Not every day of hockey is a good one. And there will come a time when you have to get your reluctant hockey player on the ice. Maybe several times. I was reminded of this fact on the weekend. It was inevitable. We have been running at full steam for 6 weeks with the last three being particularly busy. And Saturday, Boy #2 hit the wall.
As a toddler, he would reach a people-saturation point and we would find him off by himself playing with his toys quietly. For the most part he has grown out of this, but we do try to make sure he gets some down time to recharge the introvert batteries. This did not happen on Saturday and things got ugly.
You see, Boy #1 had a tournament game across the city. So I took Boy #2 with me to Boy #3’s Christmas hockey party. Which was wonderful and fun for them. The problem came after the party. Because Boy #2 had a hockey game immediately following. And he was so burnt out on people and noise that he shut down. He refused to get on the ice and play in the game. So he sat on the bench. For an hour.
In times like these, it’s best to keep your sense of humour about you. So I present:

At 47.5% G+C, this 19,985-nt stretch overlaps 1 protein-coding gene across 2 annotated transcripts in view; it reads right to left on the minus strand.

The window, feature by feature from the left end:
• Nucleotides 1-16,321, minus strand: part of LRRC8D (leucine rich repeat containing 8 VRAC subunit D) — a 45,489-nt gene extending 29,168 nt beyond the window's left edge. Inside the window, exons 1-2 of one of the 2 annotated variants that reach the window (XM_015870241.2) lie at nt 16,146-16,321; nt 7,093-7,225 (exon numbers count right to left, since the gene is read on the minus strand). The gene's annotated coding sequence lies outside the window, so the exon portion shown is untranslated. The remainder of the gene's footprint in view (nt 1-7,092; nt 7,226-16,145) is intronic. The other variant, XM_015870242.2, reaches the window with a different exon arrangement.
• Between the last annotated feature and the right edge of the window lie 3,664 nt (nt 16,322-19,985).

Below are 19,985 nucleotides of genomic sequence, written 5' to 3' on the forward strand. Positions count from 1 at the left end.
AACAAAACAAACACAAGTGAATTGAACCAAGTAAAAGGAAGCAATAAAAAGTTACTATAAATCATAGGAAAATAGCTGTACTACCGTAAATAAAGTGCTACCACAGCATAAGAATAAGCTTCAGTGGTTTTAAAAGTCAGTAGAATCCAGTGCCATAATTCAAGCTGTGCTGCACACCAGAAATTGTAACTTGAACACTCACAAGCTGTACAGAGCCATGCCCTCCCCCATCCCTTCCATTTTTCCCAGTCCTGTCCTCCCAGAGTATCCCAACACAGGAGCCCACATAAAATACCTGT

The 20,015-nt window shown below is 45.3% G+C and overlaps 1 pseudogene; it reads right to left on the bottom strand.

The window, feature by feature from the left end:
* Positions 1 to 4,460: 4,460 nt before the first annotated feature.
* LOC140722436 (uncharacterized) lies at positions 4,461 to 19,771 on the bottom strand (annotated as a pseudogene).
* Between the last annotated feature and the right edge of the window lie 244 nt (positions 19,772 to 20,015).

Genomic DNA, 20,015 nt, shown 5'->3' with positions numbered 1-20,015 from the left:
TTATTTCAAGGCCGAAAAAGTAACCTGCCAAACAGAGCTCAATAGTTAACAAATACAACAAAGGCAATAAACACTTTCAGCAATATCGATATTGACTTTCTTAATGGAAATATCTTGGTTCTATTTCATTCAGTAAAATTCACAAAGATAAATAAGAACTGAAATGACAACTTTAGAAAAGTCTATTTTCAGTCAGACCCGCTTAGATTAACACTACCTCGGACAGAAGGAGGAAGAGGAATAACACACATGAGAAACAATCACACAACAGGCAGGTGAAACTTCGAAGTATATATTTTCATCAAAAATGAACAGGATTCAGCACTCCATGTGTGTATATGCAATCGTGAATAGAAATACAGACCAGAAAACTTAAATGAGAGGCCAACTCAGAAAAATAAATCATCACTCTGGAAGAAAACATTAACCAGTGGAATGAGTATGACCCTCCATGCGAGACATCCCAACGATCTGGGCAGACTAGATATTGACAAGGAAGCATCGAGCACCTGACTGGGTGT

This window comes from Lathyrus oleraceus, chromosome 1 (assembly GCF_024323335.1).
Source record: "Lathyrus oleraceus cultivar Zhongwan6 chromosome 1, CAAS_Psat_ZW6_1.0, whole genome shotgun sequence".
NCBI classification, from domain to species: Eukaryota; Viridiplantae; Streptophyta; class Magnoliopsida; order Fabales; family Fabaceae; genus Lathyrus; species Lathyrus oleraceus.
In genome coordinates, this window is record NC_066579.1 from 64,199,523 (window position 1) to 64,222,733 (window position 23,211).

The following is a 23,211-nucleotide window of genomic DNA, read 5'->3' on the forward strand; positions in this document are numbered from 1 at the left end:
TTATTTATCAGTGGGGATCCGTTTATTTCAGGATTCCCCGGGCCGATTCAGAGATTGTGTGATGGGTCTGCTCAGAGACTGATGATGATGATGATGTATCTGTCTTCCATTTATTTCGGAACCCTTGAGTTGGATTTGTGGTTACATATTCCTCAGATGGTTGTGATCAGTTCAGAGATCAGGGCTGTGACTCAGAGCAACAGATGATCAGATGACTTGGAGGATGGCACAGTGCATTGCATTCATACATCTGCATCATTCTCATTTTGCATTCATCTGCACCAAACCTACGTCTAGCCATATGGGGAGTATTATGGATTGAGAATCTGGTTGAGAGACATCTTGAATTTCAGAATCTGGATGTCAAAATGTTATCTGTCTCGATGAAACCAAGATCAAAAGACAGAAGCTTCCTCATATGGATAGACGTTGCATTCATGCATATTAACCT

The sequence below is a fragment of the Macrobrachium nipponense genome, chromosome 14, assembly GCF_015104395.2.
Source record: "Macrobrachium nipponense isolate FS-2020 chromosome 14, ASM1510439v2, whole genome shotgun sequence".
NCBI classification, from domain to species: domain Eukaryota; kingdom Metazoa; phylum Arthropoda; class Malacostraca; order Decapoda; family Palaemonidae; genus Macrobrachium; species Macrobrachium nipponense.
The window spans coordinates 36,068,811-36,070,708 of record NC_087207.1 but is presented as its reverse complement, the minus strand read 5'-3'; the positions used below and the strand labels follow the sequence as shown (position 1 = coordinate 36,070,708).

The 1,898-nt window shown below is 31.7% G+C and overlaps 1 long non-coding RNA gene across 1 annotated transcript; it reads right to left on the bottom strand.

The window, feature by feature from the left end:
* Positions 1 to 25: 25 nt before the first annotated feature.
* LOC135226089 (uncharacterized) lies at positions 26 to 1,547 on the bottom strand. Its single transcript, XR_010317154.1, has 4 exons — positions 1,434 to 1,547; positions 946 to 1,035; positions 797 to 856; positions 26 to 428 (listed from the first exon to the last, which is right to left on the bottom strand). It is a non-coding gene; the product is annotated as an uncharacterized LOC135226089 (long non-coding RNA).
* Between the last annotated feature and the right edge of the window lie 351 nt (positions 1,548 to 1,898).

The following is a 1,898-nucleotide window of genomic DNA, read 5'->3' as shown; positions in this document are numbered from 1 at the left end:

A: Agree that their life is dreadful
B: Bribe them with whatever comes after the hockey rink. Even if it’s just going home. For some reason this works.
C: Cheer them on. Like a lot. For every little thing “Yay!! We got to the rink” “Woo hoo! You put your elbow pads on.” Every thing.
D: Drag them through the dressing process and onto the ice. In most cases they are still little enough that you can pull this off. But you will be tired and sweaty afterwards. Just call it a workout.
E: Evade direct answers that you know will cause Total. Complete. Meltdown.
F: Find the fun. Remind them of what they enjoy about this sport.
G: Get help. Pull in their coaches or friends to distract them from the mood and get them on the ice.
H: Hide. Sometimes mine feed off me, so my presence just makes it worse. Once they are dressed, let the coach know what you’re doing and why. And then go and hide.